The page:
Arthur C. Clarke

British science fiction writer, inventor, and futurist (1917–2008)

Sir Arthur Charles Clarke (Minehead, Somerset, 6 December 1917 – Colombo, Sri Lanka, 19 March 2008) was a British writer and inventor. He was most famous for his science fiction novel 2001: A Space Odyssey, and for working with director Stanley Kubrick on the movie of the same name. Clarke and Isaac Asimov were probably the two best-known science fiction writers of their day.

Arthur C. Clarke

Arthur C. Clarke in 2005
Arthur C. Clarke in 2005
BornArthur Charles Clarke
(1917-12-16)16 December 1917
Minehead, Somerset, England
Died19 March 2008(2008-03-19) (aged 90)
Colombo, Sri Lanka
Pen nameCharles Willis
E. G. O'Brien
  • Writer
  • inventor
  • futurist
Alma materKing's College London
GenreScience fiction
Popular science
Notable works2001: A Space Odyssey
Marilyn Mayfield
(m. 1953; div. 1964)

Some of Clarke's novels include Childhood's End, A Fall of Moondust, The Songs of Distant Earth, The Sands of Mars, and Meeting with Medusa. He also wrote many short stories, and several serious works on science.[1][2][3]

Clarke served in the Royal Air Force as a radar instructor and technician from 1941 to 1946. He proposed a satellite communication system in 1945 which won him the Franklin Institute Gold Medal in 1963.[4][5]

He was the chairman of the British Interplanetary Society from 1947 to 1950 and again from 1951 to 1953.[6][7]

Clarke emigrated to Sri Lanka in 1956 largely to pursue his interest in scuba diving;[8] That year, he discovered the underwater ruins of the ancient Koneswaram temple in Trincomalee. He lived in Sri Lanka until his death. He was knighted by Queen Elizabeth II in 1998,[9][10] and was awarded Sri Lanka's highest civil honour, Sri Lankabhimanya, in 2005.[11]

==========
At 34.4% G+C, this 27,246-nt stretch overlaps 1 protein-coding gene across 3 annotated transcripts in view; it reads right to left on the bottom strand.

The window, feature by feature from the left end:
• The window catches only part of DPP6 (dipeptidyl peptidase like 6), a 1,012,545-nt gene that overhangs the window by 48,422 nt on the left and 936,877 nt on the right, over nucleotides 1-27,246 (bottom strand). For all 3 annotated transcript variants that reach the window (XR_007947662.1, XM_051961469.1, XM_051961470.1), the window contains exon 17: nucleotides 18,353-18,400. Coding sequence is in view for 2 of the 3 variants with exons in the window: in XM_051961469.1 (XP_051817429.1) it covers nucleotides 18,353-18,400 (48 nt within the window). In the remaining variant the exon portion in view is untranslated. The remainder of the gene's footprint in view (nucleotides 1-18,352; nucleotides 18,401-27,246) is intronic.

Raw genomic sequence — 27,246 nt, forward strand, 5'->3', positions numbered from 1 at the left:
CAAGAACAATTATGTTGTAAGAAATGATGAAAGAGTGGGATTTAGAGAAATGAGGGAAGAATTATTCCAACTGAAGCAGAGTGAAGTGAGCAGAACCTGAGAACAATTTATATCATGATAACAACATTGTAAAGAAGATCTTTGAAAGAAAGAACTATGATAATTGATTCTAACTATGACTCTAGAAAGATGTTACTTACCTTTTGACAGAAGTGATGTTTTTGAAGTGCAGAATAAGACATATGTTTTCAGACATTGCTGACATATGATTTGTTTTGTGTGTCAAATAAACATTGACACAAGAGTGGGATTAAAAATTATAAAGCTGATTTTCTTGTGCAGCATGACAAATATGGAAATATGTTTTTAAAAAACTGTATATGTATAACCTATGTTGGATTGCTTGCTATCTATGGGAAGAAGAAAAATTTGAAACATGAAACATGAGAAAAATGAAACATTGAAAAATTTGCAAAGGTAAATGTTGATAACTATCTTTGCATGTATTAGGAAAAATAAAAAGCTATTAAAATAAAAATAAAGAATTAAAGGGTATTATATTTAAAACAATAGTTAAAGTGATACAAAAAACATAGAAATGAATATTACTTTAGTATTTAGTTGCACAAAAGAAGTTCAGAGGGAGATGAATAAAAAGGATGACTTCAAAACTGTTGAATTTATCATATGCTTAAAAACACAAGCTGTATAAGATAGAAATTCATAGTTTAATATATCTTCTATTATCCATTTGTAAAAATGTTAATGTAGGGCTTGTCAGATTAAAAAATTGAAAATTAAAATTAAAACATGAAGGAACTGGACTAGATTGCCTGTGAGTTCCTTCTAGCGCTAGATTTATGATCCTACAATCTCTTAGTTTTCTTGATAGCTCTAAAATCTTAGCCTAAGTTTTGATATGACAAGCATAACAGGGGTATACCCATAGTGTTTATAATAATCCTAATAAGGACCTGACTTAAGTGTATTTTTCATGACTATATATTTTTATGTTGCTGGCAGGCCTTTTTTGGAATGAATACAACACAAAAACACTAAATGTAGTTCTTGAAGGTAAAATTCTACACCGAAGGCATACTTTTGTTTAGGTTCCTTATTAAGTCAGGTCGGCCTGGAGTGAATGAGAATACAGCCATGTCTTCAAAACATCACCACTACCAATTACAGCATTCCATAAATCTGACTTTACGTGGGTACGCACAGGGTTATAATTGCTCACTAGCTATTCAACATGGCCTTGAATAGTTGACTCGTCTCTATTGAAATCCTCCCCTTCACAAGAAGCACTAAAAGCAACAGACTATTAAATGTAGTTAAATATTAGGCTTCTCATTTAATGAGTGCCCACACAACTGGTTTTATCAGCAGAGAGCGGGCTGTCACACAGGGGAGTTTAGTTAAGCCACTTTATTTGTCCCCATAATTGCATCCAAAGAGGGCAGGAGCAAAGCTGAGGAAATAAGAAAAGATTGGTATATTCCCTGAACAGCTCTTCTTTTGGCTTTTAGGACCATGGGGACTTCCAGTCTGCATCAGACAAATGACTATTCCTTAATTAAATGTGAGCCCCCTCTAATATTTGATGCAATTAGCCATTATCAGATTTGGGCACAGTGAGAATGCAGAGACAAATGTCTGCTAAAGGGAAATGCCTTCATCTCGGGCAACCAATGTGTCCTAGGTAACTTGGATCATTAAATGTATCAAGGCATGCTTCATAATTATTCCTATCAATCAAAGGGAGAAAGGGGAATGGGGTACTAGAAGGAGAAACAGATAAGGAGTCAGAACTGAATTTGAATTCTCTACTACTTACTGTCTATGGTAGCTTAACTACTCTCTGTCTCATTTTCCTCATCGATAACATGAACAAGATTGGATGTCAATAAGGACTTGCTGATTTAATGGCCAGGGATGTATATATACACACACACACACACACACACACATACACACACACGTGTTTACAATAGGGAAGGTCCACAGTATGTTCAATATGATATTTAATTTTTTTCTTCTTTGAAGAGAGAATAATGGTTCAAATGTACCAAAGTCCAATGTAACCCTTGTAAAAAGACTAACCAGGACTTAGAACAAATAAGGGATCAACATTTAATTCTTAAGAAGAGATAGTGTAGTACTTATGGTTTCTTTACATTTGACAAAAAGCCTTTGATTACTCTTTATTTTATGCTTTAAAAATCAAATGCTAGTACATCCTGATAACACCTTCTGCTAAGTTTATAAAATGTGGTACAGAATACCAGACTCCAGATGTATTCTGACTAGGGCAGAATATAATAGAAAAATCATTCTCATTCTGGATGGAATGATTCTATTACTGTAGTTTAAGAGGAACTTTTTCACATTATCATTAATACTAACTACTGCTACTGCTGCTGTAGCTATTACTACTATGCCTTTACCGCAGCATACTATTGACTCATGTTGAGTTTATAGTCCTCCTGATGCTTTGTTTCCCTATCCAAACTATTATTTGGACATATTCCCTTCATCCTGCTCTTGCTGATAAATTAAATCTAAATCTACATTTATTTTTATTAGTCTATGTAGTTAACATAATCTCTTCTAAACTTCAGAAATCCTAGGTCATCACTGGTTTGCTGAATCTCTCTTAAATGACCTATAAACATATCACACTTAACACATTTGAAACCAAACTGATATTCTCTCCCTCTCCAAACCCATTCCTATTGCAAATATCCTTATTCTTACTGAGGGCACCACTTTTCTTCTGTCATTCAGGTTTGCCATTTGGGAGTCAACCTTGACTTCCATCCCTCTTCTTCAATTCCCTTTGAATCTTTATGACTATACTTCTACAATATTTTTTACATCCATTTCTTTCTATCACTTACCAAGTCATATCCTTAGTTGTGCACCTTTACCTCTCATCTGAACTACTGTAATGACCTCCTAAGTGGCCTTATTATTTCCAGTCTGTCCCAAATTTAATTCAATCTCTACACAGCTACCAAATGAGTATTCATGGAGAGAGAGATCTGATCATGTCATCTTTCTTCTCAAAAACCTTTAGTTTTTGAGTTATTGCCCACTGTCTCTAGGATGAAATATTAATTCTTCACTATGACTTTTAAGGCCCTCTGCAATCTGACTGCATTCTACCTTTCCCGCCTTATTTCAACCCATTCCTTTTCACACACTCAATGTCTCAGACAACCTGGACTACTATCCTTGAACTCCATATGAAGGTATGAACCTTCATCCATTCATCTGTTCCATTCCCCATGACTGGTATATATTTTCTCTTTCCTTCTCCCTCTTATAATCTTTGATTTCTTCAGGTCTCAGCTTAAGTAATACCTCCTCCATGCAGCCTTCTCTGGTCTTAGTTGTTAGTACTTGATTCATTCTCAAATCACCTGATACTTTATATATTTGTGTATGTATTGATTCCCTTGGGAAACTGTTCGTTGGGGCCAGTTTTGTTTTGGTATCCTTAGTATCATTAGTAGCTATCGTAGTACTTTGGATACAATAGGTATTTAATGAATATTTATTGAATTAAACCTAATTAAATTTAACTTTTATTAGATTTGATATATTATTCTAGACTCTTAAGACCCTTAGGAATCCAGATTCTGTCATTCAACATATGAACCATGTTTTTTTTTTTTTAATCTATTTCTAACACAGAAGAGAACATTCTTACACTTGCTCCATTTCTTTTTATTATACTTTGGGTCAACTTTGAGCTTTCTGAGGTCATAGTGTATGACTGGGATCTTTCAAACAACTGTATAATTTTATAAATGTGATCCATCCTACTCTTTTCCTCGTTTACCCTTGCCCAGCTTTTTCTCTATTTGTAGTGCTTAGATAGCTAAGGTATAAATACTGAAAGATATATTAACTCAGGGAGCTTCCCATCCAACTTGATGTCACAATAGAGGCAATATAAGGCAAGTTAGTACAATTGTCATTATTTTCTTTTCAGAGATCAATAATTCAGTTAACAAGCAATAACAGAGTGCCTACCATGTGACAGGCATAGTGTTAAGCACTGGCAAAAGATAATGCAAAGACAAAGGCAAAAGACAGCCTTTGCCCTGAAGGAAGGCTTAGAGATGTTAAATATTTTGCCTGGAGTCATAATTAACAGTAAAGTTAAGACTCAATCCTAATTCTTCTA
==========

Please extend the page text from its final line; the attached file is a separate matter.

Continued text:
Clarke died from heart and respiratory failure at the age of 90.



  1. Clarke, Arthur C. 1950. Interplanetary flight: an introduction to astronautics. London: Temple Press.
  2. Clarke, Arthur C. 1951. The exploration of space. London: Temple Press, 1951. Updated/revised 1959 and 1979 (with a new introduction).
  3. Clarke, Arthur C. 1962. Profiles of the future. London: Gollancz, and Pan Books.
  4. The 1945 Proposal by Arthur C. Clarke for Geostationary Satellite Communications
  5. "The Arthur C. Clarke Foundation". Archived from the original on 2011-07-25. Retrieved 2011-09-23.
  6. "Moon Miners' Manifesto: Arthur C Clarke nominated for Nobel". Archived from the original on 2008-10-10. Retrieved 2011-09-23.
  7. Benford, Gregory (2008). "Arthur C. Clarke (1917–2008)". Nature. 452 (7187): 546–546. doi:10.1038/452546a. ISSN 1476-4687.
  8. "Remembering Arthur C. Clarke". Archived from the original on 2008-06-20. Retrieved 2008-03-27.
  9. "The new knight of science fiction". BBC News. BBC. 1 January 1998. Retrieved 26 August 2009.
  10. "Arthur C Clarke knighted". BBC News. BBC. 26 May 2000. Retrieved 26 August 2009.
  11. Government Notification—National Honours Archived 2010-07-24 at the Wayback Machine, November 2005. Retrieved on 20 October 2008

Other websites